Four of the seven players picked by Oakland (57 percent) among the first 39 picks in that draft have played in the majors, including Brown. Of the other 32 picks, 20 have played in the majors (62.5 percent).

The difference is in the number of high school players in those groups. Oakland drafted none while other teams selected 18, and 11 have played in the majors, including Prince Fielder, B. J. Upton, Cole Hamels, Scott Kazmir, James Loney, Jeff Francoeur, Matt Cain and Adam Loewen.

From Beane’s perspective, college position players are the safest selections while high school pitchers are the riskiest. Yet Hamels, Kazmir, Cain and Loewen are pitchers drafted out of high school.

Don't tell the folks at Chipola College that Loewen was drafted out of high school. The juco claims Loewen as one of its own.

Baseball America
clarifies the situation following the 2002 draft: "The Orioles were offering around $2.5 million ... when negotiations broke down. Loewen headed to Chipola (Fla.) Junior College so he would still have an opportunity to sign with the Orioles or go right back into the draft if he didn't sign."

Things worked between the O's and Loewen, but thankfully the same couldn't be said for the Cincinnati Reds' 2002 (and 2001) draftee, Nick Markakis.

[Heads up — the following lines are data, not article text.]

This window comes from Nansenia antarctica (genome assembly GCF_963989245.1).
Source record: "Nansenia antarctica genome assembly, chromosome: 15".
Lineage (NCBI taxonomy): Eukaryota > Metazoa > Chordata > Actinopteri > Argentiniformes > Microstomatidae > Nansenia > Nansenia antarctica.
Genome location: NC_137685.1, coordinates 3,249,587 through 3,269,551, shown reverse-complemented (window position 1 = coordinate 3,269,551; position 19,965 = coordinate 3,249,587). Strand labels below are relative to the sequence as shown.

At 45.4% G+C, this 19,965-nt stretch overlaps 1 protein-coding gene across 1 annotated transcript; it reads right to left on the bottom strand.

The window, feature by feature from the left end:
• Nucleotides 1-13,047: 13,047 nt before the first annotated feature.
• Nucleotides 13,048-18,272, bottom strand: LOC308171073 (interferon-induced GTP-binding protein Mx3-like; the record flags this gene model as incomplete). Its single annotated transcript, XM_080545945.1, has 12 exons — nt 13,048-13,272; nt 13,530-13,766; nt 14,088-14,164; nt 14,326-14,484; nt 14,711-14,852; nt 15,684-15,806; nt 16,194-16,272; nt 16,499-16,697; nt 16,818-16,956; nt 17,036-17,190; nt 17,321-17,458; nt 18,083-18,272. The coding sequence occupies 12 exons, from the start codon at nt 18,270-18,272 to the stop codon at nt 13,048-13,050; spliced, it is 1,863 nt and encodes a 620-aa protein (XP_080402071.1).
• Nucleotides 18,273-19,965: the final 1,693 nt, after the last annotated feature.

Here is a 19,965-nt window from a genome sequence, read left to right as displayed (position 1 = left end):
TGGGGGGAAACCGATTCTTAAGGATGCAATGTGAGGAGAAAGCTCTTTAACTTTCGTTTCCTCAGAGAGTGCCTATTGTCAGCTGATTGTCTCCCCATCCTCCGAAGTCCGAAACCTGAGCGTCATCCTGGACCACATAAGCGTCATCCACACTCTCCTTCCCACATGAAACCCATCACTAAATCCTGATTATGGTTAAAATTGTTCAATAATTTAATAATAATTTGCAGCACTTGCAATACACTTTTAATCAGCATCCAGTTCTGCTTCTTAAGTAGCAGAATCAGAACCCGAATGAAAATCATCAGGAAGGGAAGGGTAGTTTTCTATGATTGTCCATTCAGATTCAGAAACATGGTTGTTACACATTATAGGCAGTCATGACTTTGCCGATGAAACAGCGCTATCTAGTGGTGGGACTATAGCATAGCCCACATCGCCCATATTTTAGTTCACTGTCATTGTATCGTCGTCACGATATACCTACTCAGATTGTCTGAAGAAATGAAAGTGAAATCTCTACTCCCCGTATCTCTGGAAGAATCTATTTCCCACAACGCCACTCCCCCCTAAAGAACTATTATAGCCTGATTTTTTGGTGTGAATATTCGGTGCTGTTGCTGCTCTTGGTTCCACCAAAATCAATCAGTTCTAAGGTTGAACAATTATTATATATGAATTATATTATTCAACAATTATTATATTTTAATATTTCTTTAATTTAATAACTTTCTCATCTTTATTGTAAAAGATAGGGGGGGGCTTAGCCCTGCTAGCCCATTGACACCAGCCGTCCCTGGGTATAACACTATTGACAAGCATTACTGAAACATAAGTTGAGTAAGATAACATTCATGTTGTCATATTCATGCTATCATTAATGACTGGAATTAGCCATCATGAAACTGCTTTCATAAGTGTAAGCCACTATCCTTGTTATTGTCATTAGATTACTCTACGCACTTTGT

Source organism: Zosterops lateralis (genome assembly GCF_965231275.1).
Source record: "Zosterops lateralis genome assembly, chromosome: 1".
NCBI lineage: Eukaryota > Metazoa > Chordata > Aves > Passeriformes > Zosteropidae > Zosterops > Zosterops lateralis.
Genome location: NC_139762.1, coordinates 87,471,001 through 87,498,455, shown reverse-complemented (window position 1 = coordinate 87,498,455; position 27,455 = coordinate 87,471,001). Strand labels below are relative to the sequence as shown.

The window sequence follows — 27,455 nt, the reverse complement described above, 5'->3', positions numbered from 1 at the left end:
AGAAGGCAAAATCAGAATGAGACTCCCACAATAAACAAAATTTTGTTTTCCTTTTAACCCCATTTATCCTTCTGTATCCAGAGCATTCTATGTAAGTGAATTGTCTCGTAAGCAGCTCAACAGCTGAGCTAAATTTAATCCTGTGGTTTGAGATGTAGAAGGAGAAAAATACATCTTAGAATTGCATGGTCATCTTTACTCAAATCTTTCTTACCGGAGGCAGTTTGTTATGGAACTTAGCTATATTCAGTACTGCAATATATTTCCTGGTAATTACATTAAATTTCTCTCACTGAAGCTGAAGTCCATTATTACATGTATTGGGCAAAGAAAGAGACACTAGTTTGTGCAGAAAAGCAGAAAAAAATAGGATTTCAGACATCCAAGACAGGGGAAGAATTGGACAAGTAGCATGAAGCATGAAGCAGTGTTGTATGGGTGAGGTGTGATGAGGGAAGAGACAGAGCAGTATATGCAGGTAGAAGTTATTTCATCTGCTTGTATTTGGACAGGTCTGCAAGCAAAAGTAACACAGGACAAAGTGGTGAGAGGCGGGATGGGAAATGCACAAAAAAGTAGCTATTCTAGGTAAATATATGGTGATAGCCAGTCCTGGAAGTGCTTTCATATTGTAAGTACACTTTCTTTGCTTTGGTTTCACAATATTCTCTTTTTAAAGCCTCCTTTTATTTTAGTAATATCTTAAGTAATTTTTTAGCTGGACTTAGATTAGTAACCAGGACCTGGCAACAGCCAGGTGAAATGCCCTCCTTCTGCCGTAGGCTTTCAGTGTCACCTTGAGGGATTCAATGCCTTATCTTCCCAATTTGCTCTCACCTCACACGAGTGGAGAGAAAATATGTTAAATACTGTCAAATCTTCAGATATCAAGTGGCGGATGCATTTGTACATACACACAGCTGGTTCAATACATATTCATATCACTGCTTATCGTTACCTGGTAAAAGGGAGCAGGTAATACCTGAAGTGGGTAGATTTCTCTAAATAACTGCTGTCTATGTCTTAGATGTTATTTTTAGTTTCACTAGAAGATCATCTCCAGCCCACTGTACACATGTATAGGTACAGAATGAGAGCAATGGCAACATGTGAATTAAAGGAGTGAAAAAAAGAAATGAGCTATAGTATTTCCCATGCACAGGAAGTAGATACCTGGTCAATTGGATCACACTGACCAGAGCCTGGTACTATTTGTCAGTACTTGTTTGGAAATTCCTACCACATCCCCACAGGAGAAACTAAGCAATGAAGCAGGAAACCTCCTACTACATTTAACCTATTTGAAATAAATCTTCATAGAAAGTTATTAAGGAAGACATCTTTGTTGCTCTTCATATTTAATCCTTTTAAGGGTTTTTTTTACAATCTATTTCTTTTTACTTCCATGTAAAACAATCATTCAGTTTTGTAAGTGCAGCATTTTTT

Again from Baseball America: "The Reds did not sign lefthander Nick Markakis, their 23rd-round pick from last year who came on strong this spring at Young Harris (Ga.) JC. Cincinnati offered Markakis a $1.5 million bonus, but he turned it down to try to do better in this year's draft. He is expected to go in the middle of the first round."

Thursday, February 21, 2008

Putting the "O" in Hope

And I ain't talkin' about Obama (directly)

By Matthew Taylor

“It would be a pleasant surprise if we were able to win as many or more games as we were able to win last year,” said starting pitcher Jeremy Guthrie, who was one of the few bright spots from last year’s 69-93 team. “But I think everybody is more prepared for what may come and understanding and accepting of whether we win or lose a little bit more.”

-The Sun

You know that old saying, "You've got to lose a hundred games to win a hundred games?" Me neither. But in the increasingly futile search for optimism surrounding the team I grew up with, I'm looking for the O's to turn this phrase into conventional baseball wisdom.

If one is an anomaly and two is a pattern then three Major League teams twice hitting the century mark within the span of five years - first in losses, then in wins - should qualify for adage consideration.